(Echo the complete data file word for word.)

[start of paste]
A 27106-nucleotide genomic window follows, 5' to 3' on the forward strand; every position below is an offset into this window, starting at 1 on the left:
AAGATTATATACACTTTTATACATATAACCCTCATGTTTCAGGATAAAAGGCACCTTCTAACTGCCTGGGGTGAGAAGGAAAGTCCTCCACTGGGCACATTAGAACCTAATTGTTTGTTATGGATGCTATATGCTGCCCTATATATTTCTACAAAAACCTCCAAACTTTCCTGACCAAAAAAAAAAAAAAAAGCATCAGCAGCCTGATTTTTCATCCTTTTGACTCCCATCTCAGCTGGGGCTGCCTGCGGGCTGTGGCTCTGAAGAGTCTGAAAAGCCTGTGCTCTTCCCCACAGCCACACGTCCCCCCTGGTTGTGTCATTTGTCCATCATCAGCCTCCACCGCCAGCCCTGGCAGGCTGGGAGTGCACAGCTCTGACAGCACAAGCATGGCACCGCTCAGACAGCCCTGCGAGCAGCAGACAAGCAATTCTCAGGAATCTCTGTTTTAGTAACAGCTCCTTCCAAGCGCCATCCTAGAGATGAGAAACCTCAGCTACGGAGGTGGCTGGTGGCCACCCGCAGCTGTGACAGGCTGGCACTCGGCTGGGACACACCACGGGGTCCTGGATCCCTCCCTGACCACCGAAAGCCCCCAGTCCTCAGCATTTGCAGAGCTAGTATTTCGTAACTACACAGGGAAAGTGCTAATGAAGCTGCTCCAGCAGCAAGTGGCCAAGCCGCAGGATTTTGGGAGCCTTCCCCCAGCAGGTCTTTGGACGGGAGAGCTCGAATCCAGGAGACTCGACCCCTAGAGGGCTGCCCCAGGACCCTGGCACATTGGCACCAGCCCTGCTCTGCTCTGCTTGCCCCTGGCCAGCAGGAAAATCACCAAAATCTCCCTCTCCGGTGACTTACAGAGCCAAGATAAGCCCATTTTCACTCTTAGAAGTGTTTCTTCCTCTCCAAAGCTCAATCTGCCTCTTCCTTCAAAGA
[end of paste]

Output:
A 27106-nucleotide genomic window follows, 5' to 3' on the forward strand; every position below is an offset into this window, starting at 1 on the left:
AAGATTATATACACTTTTATACATATAACCCTCATGTTTCAGGATAAAAGGCACCTTCTAACTGCCTGGGGTGAGAAGGAAAGTCCTCCACTGGGCACATTAGAACCTAATTGTTTGTTATGGATGCTATATGCTGCCCTATATATTTCTACAAAAACCTCCAAACTTTCCTGACCAAAAAAAAAAAAAAAAGCATCAGCAGCCTGATTTTTCATCCTTTTGACTCCCATCTCAGCTGGGGCTGCCTGCGGGCTGTGGCTCTGAAGAGTCTGAAAAGCCTGTGCTCTTCCCCACAGCCACACGTCCCCCCTGGTTGTGTCATTTGTCCATCATCAGCCTCCACCGCCAGCCCTGGCAGGCTGGGAGTGCACAGCTCTGACAGCACAAGCATGGCACCGCTCAGACAGCCCTGCGAGCAGCAGACAAGCAATTCTCAGGAATCTCTGTTTTAGTAACAGCTCCTTCCAAGCGCCATCCTAGAGATGAGAAACCTCAGCTACGGAGGTGGCTGGTGGCCACCCGCAGCTGTGACAGGCTGGCACTCGGCTGGGACACACCACGGGGTCCTGGATCCCTCCCTGACCACCGAAAGCCCCCAGTCCTCAGCATTTGCAGAGCTAGTATTTCGTAACTACACAGGGAAAGTGCTAATGAAGCTGCTCCAGCAGCAAGTGGCCAAGCCGCAGGATTTTGGGAGCCTTCCCCCAGCAGGTCTTTGGACGGGAGAGCTCGAATCCAGGAGACTCGACCCCTAGAGGGCTGCCCCAGGACCCTGGCACATTGGCACCAGCCCTGCTCTGCTCTGCTTGCCCCTGGCCAGCAGGAAAATCACCAAAATCTCCCTCTCCGGTGACTTACAGAGCCAAGATAAGCCCATTTTCACTCTTAGAAGTGTTTCTTCCTCTCCAAAGCTCAATCTGCCTCTTCCTTCAAAGA